See my article called: Promoting Your Own Book Because No One Else Will.
By the way, blurbs don't sell books. Not really. You can get all the blurbs in the world for your book and it won't help if you haven't done everything else (quick aside: the guy who invented the word "blurb" also wrote the poem Purple Cow).
I don't think that blurbs are ineffective, though, when it comes to book promotions. Some book reviewers are sucked in by the famous names in blurbs. Case in point, the review of my book PowerTools for Women in Business in Publishers Weekly. The review sucks (she said the book was great for high school students when it is all about women creating balance between work and life missions and goals and includes anecdotes about divorce, illness, children, discrimination and other fun topics that teen girls are thinking about...) however my point is that even the reviewer mentions the "glowing reviews" which were nothing more than the blurbs from high profile women I had obtained. I think most people think that blurbs are legitimate reviews and endorsements when actually they are often favors from other authors who know that every little bit of exposure for their name and their book title name, even on someone else's book, helps.
4. Books cost money and require the user to read them for the idea to spread.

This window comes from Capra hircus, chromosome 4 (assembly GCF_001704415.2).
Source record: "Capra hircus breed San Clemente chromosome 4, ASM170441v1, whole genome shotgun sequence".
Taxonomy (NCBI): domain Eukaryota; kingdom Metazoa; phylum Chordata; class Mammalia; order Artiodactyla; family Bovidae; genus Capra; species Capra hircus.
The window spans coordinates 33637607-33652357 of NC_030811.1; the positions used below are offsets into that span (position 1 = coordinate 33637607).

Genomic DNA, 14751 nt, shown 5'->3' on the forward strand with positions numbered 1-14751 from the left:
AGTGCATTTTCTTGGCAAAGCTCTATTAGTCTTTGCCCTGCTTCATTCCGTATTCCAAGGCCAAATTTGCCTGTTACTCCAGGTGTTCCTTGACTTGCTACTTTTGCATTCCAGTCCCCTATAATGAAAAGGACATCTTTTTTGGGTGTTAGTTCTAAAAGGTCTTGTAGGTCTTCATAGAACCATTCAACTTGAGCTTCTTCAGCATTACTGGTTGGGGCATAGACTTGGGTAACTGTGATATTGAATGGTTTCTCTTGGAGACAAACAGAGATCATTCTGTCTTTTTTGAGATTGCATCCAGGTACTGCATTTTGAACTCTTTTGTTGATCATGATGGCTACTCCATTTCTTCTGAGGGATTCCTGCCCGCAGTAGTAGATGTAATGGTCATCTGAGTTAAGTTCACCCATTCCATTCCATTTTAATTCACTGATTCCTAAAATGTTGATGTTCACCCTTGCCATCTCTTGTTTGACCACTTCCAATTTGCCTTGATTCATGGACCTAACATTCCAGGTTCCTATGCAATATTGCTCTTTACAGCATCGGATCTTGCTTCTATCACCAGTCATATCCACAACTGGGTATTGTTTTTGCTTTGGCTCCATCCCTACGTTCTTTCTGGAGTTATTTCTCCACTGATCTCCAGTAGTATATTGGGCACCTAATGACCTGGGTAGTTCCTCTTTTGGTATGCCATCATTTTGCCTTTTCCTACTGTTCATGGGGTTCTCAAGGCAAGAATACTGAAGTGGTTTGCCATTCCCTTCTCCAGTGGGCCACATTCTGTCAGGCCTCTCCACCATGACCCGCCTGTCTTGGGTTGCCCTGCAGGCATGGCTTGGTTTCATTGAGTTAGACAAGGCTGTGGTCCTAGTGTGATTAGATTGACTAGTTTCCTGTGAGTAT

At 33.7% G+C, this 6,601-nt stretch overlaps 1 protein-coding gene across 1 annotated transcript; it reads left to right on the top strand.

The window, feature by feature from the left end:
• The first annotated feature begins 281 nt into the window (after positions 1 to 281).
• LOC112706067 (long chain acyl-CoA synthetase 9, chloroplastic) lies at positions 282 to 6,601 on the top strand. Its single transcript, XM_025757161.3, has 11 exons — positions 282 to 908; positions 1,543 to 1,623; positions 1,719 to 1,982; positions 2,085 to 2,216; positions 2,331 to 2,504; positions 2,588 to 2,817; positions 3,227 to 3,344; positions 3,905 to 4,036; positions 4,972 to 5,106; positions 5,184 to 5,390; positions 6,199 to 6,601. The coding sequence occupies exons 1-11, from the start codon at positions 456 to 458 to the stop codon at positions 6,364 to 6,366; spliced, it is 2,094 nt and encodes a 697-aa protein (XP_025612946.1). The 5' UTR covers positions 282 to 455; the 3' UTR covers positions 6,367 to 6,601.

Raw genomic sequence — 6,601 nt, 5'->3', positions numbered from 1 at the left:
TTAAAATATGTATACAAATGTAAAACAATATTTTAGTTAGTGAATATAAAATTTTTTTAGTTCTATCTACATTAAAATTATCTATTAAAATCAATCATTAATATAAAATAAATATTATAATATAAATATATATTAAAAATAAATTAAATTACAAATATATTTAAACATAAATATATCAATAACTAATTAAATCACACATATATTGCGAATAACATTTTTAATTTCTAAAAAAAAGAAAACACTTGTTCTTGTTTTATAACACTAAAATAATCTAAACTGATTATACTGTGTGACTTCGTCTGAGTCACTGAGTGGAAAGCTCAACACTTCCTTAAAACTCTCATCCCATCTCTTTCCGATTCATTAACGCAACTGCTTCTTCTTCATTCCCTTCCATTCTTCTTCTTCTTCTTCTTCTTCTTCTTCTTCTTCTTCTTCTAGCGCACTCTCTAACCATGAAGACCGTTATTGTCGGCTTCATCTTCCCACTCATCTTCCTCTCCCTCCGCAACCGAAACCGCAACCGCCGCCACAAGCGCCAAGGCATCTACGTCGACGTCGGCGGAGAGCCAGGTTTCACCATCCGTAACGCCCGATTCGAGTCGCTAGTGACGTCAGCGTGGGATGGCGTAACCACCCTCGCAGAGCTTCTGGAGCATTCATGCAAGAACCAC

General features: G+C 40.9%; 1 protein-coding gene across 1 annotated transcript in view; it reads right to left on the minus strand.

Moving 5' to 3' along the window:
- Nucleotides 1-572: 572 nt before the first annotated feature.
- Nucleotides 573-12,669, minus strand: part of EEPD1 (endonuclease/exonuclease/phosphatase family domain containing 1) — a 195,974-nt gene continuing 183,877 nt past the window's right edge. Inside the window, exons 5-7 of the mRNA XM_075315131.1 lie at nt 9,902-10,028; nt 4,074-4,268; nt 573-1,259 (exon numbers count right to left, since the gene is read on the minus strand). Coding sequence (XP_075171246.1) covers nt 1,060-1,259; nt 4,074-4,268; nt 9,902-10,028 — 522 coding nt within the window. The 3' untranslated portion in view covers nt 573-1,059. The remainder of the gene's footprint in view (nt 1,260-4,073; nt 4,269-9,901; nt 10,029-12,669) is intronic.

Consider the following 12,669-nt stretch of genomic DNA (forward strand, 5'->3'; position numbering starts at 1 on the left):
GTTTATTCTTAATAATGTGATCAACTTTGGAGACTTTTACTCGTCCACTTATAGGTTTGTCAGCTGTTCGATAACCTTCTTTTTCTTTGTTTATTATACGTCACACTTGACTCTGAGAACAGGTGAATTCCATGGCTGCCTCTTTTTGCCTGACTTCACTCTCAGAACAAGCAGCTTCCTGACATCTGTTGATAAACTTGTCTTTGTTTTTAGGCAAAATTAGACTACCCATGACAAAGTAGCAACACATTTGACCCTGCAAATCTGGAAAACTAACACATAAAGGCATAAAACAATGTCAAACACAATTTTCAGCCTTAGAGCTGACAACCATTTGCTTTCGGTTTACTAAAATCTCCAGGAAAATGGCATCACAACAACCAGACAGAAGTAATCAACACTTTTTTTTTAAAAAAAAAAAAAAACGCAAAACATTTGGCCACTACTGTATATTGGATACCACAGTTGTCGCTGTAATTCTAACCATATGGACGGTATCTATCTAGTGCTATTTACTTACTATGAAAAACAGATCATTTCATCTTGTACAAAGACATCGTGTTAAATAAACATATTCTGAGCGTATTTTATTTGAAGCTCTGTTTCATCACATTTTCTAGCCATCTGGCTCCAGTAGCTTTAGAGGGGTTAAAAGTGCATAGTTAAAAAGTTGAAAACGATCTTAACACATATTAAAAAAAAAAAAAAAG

Obvious, sure, but real problems. Real problems because the cost of a book introduces friction to your idea. It makes the idea spread much much more slowly than an online meme because in order for it to spread, someone has to buy it. Add to that the growing (and sad) fact that people hate to read. Too often, people have told me, with pride, that they read three chapters of my book. Just three.
The cost of books and the time it takes to read books are two undeniable barriers to getting your book out there. I just joined a business book club, thinking that the motivation would be there to read at least one book a month. I'm still on page 15 of "Good to Great" and the next meeting is Tuesday evening. This is why I wanted to do an audio version of my "PowerTools" book - but that is a whole other ball of wax.
5. Publishing is like venture capital, not like printing.